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Submission + - The Power of Lazy Programming

snydeq writes: Whoever said working hard is a virtue never met a programmer, writes Peter Wayner in his roundup of tools and techniques that prove the power of lazy programming. 'Coders who ignore those “work hard, stay humble” inspirational wall signs often produce remarkable results, all because they are trying to avoid having to work too hard. The true geniuses find ways to do the absolute minimum by offloading their chores to the computer. After all, getting the computer to do the work is the real job of computer programmers.'

Comment Re:Keep us updated (Score 2) 104

It's a much bigger issue than Uber. Binding arbitration basically privatizes the legal system, setting it's own rules and locking you out from join a group of people (class action) to get redress against an organization. Class action suits have been a very effective way of enforcing the rights of the group where an individual does not have the resources to take the matter to court.

Comment Re:40 hour week is a myth (Score 5, Interesting) 193

Since I got as much done as when I worked 60+ hours, no one seemed to care.

All these comments are valid. I suspect that people would get as much done in a solid 30 hours of working than the do in 80 hours of burnout. There was time (70's 80's) where, because of striking coal miners causing power shortages, UK industries were forced to a 3-day work week. IIRC productivity in those 3 days was about 90% of the 5-day week. Whether that would have been sustainable we'll never know because once the strike was settled the week went back to 5 days.

Comment 40 hour week is a myth (Score 3, Insightful) 193

I'd go for this in a heartbeat, except that the 40 hour work week is a myth at Amazon (and most large US companies for exempt employees). I suspect that 30hrs would become just a couple of hours less than the full time (60-80 hour) employees for 75% salary. If it was really 30 hours, you could work 30 at Amazon, 30 at Microsoft and get 150% of your salary for working the same number of hours as "full time".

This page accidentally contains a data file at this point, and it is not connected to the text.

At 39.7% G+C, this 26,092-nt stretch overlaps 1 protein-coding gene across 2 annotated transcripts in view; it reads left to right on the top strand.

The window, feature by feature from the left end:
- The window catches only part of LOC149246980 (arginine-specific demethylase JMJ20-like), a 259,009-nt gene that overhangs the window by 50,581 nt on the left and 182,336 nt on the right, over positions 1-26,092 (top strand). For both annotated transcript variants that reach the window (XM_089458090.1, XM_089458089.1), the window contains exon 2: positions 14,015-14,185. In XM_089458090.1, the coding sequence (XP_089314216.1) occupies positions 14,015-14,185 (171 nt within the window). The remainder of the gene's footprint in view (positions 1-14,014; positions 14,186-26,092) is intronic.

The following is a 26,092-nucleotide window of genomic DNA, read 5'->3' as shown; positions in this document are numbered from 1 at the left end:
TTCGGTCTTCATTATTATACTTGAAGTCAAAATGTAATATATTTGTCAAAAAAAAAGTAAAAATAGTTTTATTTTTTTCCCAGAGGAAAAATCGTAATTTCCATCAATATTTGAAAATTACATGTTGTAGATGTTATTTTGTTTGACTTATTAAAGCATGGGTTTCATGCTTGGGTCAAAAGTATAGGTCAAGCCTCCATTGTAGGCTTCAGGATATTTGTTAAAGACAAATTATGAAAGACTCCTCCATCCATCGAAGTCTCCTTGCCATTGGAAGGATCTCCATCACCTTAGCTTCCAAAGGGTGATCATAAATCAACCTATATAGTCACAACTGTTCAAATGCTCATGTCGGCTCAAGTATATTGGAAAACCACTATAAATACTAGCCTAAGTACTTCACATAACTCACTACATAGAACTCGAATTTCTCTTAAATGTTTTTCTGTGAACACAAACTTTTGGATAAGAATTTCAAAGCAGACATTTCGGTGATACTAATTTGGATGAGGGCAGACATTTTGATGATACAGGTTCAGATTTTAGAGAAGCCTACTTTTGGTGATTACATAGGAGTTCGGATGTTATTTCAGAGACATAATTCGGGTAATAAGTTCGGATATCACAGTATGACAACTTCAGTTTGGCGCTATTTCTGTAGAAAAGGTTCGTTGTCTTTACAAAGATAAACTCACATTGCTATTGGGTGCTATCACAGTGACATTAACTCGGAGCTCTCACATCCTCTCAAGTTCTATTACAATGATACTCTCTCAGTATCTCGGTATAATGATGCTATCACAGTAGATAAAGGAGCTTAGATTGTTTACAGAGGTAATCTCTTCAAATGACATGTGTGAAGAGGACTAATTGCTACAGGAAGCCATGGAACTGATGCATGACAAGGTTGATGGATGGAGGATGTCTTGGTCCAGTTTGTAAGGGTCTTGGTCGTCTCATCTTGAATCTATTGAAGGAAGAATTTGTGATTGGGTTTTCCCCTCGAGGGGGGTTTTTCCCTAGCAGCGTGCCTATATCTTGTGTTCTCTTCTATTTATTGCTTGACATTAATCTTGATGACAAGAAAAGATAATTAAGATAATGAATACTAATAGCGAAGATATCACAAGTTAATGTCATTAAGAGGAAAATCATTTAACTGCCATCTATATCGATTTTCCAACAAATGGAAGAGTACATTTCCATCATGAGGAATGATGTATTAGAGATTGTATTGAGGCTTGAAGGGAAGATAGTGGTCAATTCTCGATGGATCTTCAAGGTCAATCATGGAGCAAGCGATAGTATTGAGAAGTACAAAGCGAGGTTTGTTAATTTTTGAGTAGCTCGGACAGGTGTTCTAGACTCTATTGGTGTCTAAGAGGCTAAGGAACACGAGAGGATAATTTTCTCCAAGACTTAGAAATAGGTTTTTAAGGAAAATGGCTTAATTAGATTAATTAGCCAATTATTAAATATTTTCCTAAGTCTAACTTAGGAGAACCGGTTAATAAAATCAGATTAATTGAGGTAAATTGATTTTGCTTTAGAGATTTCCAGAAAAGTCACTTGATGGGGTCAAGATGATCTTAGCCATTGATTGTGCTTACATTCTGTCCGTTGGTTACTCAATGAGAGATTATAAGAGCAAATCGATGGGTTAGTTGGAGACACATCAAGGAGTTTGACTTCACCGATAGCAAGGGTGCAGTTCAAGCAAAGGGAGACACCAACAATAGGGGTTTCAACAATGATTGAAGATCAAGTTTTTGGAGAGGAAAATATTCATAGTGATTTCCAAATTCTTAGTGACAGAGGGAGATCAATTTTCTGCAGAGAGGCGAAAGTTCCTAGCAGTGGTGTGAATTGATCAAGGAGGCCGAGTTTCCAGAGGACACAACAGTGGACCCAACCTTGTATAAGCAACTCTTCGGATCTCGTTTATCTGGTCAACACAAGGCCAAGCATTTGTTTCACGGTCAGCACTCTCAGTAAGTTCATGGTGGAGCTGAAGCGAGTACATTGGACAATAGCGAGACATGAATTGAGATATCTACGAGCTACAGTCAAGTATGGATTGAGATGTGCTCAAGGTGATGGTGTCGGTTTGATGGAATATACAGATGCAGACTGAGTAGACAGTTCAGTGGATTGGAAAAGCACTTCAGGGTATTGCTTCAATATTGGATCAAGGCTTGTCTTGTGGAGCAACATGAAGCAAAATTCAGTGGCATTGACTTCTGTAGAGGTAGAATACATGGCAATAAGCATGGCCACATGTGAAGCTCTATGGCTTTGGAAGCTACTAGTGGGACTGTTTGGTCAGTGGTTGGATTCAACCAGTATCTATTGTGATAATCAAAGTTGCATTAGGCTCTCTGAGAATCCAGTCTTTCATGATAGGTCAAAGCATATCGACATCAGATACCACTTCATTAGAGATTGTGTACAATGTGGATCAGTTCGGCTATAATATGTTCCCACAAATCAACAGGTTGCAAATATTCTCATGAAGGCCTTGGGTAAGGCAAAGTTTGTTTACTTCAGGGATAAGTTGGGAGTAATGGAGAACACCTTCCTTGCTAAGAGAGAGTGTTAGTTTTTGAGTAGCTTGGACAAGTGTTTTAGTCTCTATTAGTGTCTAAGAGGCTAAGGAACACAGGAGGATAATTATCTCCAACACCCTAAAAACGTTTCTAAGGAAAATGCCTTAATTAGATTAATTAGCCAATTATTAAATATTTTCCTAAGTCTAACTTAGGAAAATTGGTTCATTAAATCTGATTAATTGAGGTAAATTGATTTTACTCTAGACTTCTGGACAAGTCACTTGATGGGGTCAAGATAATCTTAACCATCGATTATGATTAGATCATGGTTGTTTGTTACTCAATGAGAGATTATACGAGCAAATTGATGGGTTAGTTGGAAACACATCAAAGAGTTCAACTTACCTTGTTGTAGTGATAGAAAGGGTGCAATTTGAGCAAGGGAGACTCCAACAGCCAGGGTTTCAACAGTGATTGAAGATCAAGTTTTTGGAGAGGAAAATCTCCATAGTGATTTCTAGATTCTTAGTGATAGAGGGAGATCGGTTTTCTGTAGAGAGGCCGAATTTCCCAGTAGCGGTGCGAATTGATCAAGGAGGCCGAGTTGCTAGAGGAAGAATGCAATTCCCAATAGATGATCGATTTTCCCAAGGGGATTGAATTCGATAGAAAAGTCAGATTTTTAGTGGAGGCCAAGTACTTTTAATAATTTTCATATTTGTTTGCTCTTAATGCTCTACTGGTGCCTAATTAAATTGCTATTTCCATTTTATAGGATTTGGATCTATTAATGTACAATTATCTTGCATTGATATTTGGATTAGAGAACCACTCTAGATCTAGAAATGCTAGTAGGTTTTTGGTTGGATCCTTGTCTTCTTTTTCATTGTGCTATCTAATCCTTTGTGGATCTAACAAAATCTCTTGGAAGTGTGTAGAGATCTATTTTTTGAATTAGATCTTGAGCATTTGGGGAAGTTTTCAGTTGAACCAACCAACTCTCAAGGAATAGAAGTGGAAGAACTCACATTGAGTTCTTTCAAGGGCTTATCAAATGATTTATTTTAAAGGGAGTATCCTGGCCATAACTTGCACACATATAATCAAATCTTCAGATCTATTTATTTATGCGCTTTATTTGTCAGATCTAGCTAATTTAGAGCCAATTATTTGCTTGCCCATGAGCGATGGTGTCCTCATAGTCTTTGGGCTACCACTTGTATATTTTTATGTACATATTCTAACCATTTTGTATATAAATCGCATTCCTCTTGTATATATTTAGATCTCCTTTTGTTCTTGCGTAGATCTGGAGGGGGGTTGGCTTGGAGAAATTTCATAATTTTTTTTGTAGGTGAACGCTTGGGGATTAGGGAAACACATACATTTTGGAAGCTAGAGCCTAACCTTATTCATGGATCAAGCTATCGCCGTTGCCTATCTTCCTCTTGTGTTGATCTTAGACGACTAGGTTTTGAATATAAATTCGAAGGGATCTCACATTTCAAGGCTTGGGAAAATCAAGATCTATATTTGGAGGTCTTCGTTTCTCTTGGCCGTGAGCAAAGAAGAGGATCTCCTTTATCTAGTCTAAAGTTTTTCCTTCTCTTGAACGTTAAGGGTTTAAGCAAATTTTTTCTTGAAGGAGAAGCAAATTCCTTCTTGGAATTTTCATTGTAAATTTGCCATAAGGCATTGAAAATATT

Comment Re:What political compromise looks like (Score 1) 445

This tax is a very small bone that was thrown to the taxi industry who wanted far more crippling regulation of their competition. The ride sharing companies won big in this law.

Actually the ride sharing companies should be celebrating the requirement to pay taxes on the rides. Once you have the government hooked on the revenue you're generating they won't outlaw the service and so kill the money stream.

Comment Re:Hell No (Score 4, Funny) 290

The obvious solution is voice to text - which is available from most voice mail providers. So long as that can be made to work for voice notes all is well. That way you can get the 10 minute diatribe emailed to you so you can scan it for relevant information in 30 seconds. Maybe also email the mp3 for those 1 in 100 cases where I actually want to listen to the message.

To be fair, the person advocating this was a filmmaker, I can't think of an industry that more enjoys listening to the sounds of their own voice.

Comment Re:Well, it is either her or Trump. (Score 1) 477

It seems that a significant portion of Sanders supporters are not willing to vote for Clinton no matter what. They either don't vote or vote for Trump. But Clinton supporters, on the other hand, seem to be willing to vote for Sanders even if Clinton lost the nomination.

I think it's a broader problem than that. A huge number of people in the US don't vote. I would argue that's because there's no candidate that would make any difference to their life. Sick child with no health care? Minimum wage job? No Job (remember it's official US government policy to keep unemployment around 5% so that there's no upward pressure on wages)? Reasonable tax rates for corporations and wealth individuals to cover education, infrastructure, etc.?

This is essentially the Sander's platform and former non-voters have been coming out to support it. Sander's has done well in any state with an open primary, and not so well in states where you had to specify well in advance that you wanted to participate in this particular lizard contest.

I contend that the vast majority of the non-voters are just not interested in spending their time when the outcome is, in their life-circle, the status quo. Whether there would be any change with ANY candidate is open for discussion, but clear the new Sander's voters feel it would be the case.

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